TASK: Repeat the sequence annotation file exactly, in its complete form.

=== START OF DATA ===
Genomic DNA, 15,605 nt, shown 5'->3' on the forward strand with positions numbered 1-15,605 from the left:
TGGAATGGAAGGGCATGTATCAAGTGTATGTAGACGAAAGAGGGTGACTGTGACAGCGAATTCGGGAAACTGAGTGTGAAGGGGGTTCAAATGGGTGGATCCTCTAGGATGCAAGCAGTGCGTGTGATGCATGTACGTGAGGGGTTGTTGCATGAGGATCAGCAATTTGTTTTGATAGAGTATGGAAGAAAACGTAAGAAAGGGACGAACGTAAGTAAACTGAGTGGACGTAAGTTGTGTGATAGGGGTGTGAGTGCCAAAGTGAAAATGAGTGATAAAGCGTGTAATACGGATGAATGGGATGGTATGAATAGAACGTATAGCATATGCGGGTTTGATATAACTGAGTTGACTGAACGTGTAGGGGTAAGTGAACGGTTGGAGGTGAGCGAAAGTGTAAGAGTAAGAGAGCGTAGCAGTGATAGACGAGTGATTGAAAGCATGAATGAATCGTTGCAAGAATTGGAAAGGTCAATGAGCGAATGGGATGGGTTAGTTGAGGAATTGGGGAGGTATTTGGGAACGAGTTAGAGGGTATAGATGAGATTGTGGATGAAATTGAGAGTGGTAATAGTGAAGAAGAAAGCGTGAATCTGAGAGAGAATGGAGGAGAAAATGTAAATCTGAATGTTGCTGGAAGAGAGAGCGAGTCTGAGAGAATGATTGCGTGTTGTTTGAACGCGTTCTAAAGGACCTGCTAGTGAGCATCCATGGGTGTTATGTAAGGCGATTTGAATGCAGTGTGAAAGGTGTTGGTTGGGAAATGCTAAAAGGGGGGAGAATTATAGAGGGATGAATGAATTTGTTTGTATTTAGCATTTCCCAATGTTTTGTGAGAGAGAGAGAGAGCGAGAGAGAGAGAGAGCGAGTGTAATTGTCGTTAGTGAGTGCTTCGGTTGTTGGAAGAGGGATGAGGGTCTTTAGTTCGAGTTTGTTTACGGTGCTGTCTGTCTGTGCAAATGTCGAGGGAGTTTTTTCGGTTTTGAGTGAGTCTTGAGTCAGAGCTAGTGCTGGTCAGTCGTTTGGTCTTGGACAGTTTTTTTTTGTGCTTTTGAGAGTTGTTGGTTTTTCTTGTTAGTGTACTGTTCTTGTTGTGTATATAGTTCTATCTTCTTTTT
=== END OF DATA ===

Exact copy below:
Genomic DNA, 15,605 nt, shown 5'->3' on the forward strand with positions numbered 1-15,605 from the left:
TGGAATGGAAGGGCATGTATCAAGTGTATGTAGACGAAAGAGGGTGACTGTGACAGCGAATTCGGGAAACTGAGTGTGAAGGGGGTTCAAATGGGTGGATCCTCTAGGATGCAAGCAGTGCGTGTGATGCATGTACGTGAGGGGTTGTTGCATGAGGATCAGCAATTTGTTTTGATAGAGTATGGAAGAAAACGTAAGAAAGGGACGAACGTAAGTAAACTGAGTGGACGTAAGTTGTGTGATAGGGGTGTGAGTGCCAAAGTGAAAATGAGTGATAAAGCGTGTAATACGGATGAATGGGATGGTATGAATAGAACGTATAGCATATGCGGGTTTGATATAACTGAGTTGACTGAACGTGTAGGGGTAAGTGAACGGTTGGAGGTGAGCGAAAGTGTAAGAGTAAGAGAGCGTAGCAGTGATAGACGAGTGATTGAAAGCATGAATGAATCGTTGCAAGAATTGGAAAGGTCAATGAGCGAATGGGATGGGTTAGTTGAGGAATTGGGGAGGTATTTGGGAACGAGTTAGAGGGTATAGATGAGATTGTGGATGAAATTGAGAGTGGTAATAGTGAAGAAGAAAGCGTGAATCTGAGAGAGAATGGAGGAGAAAATGTAAATCTGAATGTTGCTGGAAGAGAGAGCGAGTCTGAGAGAATGATTGCGTGTTGTTTGAACGCGTTCTAAAGGACCTGCTAGTGAGCATCCATGGGTGTTATGTAAGGCGATTTGAATGCAGTGTGAAAGGTGTTGGTTGGGAAATGCTAAAAGGGGGGAGAATTATAGAGGGATGAATGAATTTGTTTGTATTTAGCATTTCCCAATGTTTTGTGAGAGAGAGAGAGAGCGAGAGAGAGAGAGAGCGAGTGTAATTGTCGTTAGTGAGTGCTTCGGTTGTTGGAAGAGGGATGAGGGTCTTTAGTTCGAGTTTGTTTACGGTGCTGTCTGTCTGTGCAAATGTCGAGGGAGTTTTTTCGGTTTTGAGTGAGTCTTGAGTCAGAGCTAGTGCTGGTCAGTCGTTTGGTCTTGGACAGTTTTTTTTTGTGCTTTTGAGAGTTGTTGGTTTTTCTTGTTAGTGTACTGTTCTTGTTGTGTATATAGTTCTATCTTCTTTTT